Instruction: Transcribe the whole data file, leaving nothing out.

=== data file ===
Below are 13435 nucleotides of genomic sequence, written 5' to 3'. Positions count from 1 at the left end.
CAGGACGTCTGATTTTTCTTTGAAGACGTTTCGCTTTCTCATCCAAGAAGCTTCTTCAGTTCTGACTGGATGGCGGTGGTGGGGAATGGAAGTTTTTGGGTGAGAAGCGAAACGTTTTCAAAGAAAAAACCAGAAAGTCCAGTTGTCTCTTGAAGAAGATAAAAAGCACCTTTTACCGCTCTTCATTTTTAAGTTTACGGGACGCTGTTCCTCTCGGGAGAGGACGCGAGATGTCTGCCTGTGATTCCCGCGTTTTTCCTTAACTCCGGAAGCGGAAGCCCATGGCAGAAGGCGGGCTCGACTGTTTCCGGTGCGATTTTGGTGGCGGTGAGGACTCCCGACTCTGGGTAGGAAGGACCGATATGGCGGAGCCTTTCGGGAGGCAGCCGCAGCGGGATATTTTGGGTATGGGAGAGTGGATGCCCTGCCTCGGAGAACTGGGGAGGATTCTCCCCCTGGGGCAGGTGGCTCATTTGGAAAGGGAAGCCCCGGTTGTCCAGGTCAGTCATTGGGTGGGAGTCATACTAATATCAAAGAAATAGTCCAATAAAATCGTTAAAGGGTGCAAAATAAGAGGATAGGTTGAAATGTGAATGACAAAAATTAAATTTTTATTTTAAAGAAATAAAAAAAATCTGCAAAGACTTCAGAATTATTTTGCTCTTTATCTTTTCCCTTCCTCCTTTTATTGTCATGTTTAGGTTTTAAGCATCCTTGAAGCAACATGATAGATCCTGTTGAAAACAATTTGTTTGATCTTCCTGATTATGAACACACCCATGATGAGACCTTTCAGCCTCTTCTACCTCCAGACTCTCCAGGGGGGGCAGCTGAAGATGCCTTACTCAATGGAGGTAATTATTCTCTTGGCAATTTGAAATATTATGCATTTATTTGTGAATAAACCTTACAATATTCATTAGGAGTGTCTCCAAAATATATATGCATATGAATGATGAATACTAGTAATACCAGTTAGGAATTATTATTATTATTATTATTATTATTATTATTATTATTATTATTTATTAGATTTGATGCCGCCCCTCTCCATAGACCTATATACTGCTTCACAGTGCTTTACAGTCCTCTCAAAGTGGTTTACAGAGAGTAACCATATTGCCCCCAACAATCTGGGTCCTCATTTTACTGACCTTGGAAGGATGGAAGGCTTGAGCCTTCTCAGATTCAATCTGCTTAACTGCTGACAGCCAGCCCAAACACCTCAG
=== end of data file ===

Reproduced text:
Below are 13435 nucleotides of genomic sequence, written 5' to 3'. Positions count from 1 at the left end.
CAGGACGTCTGATTTTTCTTTGAAGACGTTTCGCTTTCTCATCCAAGAAGCTTCTTCAGTTCTGACTGGATGGCGGTGGTGGGGAATGGAAGTTTTTGGGTGAGAAGCGAAACGTTTTCAAAGAAAAAACCAGAAAGTCCAGTTGTCTCTTGAAGAAGATAAAAAGCACCTTTTACCGCTCTTCATTTTTAAGTTTACGGGACGCTGTTCCTCTCGGGAGAGGACGCGAGATGTCTGCCTGTGATTCCCGCGTTTTTCCTTAACTCCGGAAGCGGAAGCCCATGGCAGAAGGCGGGCTCGACTGTTTCCGGTGCGATTTTGGTGGCGGTGAGGACTCCCGACTCTGGGTAGGAAGGACCGATATGGCGGAGCCTTTCGGGAGGCAGCCGCAGCGGGATATTTTGGGTATGGGAGAGTGGATGCCCTGCCTCGGAGAACTGGGGAGGATTCTCCCCCTGGGGCAGGTGGCTCATTTGGAAAGGGAAGCCCCGGTTGTCCAGGTCAGTCATTGGGTGGGAGTCATACTAATATCAAAGAAATAGTCCAATAAAATCGTTAAAGGGTGCAAAATAAGAGGATAGGTTGAAATGTGAATGACAAAAATTAAATTTTTATTTTAAAGAAATAAAAAAAATCTGCAAAGACTTCAGAATTATTTTGCTCTTTATCTTTTCCCTTCCTCCTTTTATTGTCATGTTTAGGTTTTAAGCATCCTTGAAGCAACATGATAGATCCTGTTGAAAACAATTTGTTTGATCTTCCTGATTATGAACACACCCATGATGAGACCTTTCAGCCTCTTCTACCTCCAGACTCTCCAGGGGGGGCAGCTGAAGATGCCTTACTCAATGGAGGTAATTATTCTCTTGGCAATTTGAAATATTATGCATTTATTTGTGAATAAACCTTACAATATTCATTAGGAGTGTCTCCAAAATATATATGCATATGAATGATGAATACTAGTAATACCAGTTAGGAATTATTATTATTATTATTATTATTATTATTATTATTATTATTATTTATTAGATTTGATGCCGCCCCTCTCCATAGACCTATATACTGCTTCACAGTGCTTTACAGTCCTCTCAAAGTGGTTTACAGAGAGTAACCATATTGCCCCCAACAATCTGGGTCCTCATTTTACTGACCTTGGAAGGATGGAAGGCTTGAGCCTTCTCAGATTCAATCTGCTTAACTGCTGACAGCCAGCCCAAACACCTCAG